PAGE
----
03/08/2012 12:37 EST | Updated 05/08/2012 05:12 EDT

Film on disfiguring acid attacks gets Women's Day TV premiere

This International Women's Day, the U.S. cable network HBO and its Canadian counterpart are airing an Oscar-winning documentary that aims to raise awareness about a barbaric form of domestic violence that affects women in many parts of the world but doesn't get enough attention: acid attacks.

The annual celebration of women that is marked each March 8 around the world is meant to highlight women's achievements but also to reflect on the current status of women around the world and their ongoing efforts to achieve economic equality and freedom from the many human rights abuses they still face.

Saving Face, a film directed by Sharmeen Obaid Chinoy and Daniel Junge that won the Academy Award for best documentary short last month, examines the practice of acid violence — the deliberate use of acid to harm and disfigure another human being, in most cases, women. It depicts stories of the many women in Pakistan who have become victims of this kind of abuse, mostly at the hands of their husbands and other relatives.

Surgeon repairs acid disfigurement

Obaid Chinoy, a Pakistani-born journalist who became a Canadian citizen after moving to Toronto in 2004, explained what drove her to make the filmin a February 2012 interview with Rick MacInnes-Rae of CBC Radio's Dispatches.

"I was born and raised in Pakistan," she said. "I had quite an emancipated childhood, and to find that women in Pakistan still have to go through a brutal act such as acid violence really shook me."

The documentary follows Mohammad Jawad, a Karachi-born, London-based plastic surgeon with the Acid Survivor Foundation, which assists women who have been injured in acid attacks.

"Dr. Jawad has worked miracles on women who have had acid attacks," Obaid Chinoy said. "In London, he fixed the face of Katie Piper, a very famous model whose boyfriend threw acid on her on the streets of London, and that's when he became interested in victims of acid violence.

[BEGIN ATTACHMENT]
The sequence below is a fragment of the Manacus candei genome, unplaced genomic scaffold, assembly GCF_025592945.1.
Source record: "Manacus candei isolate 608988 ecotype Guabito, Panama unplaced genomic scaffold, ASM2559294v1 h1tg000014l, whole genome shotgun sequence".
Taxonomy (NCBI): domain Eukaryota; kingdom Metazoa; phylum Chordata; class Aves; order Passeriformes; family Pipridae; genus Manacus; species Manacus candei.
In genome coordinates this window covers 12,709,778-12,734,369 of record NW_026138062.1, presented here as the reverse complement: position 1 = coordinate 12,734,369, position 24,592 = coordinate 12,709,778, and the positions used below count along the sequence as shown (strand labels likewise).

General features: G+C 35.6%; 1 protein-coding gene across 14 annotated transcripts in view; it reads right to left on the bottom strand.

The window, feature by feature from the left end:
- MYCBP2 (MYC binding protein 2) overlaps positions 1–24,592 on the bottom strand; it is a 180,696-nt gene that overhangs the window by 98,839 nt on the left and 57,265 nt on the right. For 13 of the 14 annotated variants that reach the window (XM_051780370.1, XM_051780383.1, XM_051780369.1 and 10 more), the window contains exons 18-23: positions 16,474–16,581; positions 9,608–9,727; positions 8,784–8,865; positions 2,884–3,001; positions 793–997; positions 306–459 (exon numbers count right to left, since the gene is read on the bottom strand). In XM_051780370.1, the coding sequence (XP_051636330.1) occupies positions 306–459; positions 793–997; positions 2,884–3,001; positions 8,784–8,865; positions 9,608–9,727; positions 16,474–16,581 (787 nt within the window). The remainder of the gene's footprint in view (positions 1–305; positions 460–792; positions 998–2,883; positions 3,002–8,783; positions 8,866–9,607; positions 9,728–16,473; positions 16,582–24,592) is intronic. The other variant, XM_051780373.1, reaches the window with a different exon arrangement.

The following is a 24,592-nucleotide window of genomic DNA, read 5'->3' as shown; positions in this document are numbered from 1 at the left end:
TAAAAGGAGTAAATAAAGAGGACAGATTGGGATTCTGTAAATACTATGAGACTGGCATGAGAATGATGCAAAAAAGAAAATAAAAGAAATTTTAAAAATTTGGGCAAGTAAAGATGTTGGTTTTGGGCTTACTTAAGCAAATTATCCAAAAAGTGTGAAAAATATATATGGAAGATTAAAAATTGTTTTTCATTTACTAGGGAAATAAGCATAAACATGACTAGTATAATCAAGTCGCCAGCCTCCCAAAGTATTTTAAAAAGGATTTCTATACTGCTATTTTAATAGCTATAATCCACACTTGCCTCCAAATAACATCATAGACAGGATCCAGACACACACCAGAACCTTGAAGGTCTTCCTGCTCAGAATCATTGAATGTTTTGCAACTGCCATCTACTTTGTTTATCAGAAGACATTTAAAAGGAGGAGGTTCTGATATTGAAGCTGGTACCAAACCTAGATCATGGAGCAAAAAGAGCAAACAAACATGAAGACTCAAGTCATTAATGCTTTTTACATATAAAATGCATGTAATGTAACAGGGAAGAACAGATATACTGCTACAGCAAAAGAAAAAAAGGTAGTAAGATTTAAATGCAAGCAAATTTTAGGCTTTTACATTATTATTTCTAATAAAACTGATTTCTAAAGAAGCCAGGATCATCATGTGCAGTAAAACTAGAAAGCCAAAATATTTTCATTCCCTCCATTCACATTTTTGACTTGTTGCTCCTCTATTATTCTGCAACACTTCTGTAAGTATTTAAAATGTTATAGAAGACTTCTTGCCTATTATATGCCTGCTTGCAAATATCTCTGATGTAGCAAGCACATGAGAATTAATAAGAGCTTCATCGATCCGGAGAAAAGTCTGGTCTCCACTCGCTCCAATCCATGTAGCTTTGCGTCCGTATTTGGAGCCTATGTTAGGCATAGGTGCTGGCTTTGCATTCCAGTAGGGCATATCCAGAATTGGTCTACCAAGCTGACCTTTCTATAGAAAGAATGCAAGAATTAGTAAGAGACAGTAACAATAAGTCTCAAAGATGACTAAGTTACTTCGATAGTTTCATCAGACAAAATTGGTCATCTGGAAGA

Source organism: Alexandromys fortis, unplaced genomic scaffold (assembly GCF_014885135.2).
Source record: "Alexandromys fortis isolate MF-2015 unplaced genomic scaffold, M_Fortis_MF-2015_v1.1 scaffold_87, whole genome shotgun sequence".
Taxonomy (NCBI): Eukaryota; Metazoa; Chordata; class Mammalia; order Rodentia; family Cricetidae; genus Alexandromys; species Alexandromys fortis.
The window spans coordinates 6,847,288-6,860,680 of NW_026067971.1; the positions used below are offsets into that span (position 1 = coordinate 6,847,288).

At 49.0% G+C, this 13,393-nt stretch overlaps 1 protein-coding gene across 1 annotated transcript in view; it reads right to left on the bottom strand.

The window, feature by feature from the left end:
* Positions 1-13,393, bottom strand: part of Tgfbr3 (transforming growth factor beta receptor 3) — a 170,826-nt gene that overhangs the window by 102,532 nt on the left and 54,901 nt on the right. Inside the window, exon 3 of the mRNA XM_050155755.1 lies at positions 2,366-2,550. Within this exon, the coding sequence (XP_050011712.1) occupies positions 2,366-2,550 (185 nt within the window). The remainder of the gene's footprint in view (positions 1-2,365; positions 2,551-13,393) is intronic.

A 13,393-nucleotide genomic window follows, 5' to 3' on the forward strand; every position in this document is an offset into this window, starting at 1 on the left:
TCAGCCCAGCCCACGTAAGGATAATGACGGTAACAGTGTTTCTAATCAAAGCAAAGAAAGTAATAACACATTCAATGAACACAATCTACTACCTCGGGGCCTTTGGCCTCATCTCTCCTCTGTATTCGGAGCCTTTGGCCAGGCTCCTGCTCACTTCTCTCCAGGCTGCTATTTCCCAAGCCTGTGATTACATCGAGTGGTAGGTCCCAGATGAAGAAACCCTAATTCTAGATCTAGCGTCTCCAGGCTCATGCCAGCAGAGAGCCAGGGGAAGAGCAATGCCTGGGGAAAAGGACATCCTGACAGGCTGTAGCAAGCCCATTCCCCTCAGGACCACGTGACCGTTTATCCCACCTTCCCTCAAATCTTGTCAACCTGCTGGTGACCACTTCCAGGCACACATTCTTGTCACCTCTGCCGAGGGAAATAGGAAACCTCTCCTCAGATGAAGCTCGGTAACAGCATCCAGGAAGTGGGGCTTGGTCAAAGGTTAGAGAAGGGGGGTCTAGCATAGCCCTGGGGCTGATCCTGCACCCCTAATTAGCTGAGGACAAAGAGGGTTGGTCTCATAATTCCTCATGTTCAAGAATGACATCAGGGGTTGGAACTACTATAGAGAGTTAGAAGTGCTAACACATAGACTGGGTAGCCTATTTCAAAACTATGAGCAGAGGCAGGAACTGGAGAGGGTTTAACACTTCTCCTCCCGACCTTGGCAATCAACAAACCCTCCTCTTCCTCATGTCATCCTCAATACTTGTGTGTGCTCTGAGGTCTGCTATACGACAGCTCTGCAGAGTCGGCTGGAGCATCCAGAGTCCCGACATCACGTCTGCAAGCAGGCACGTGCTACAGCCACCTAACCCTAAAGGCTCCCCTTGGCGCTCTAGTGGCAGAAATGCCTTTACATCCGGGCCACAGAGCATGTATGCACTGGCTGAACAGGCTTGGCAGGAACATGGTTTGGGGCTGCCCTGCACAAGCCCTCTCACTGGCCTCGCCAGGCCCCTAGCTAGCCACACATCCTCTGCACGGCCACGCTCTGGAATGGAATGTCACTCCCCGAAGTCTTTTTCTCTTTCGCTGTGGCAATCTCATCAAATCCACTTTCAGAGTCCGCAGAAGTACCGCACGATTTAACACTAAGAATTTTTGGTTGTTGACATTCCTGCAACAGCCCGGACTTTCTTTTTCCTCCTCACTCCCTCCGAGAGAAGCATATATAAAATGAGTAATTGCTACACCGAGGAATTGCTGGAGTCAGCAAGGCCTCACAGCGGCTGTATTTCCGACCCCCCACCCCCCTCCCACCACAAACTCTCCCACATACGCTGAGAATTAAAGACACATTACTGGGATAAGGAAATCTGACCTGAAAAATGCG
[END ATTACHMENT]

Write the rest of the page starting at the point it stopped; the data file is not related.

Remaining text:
"And when he heard that in his home country of Pakistan, there were such attacks, he started travelling back to Pakistan."

For the many of victims of acid violence, it is the coming to terms with their new and very different circumstances after the attack that is the most painful and difficult aspect of their experience to adjust to.

"Ruksana and Zakia, my two main characters in the film, spoke of how they didn't want to leave their home for months after," Obaid Chinoy told MacInnes-Rae. "They felt that they needed to be ashamed. They felt that, somehow, they had caused this, and that's was what was evident in almost all the survivors that we spoke to."

Women, children targeted

It's not surprising that the overwhelming number of victims of acid violence are women and children, and their attackers often target the head and face in order to disfigure and blind them.

Acid attacks are carried out for various reasons, but most commonly, they are committed by the victim's own relatives as as a form of revenge for such things as refusal of sexual advances, marriage proposals or threats of leaving the family. The effects are always horrific: damaged skin tissue, exposure and dissolving of bones, permanent scarring and blindness.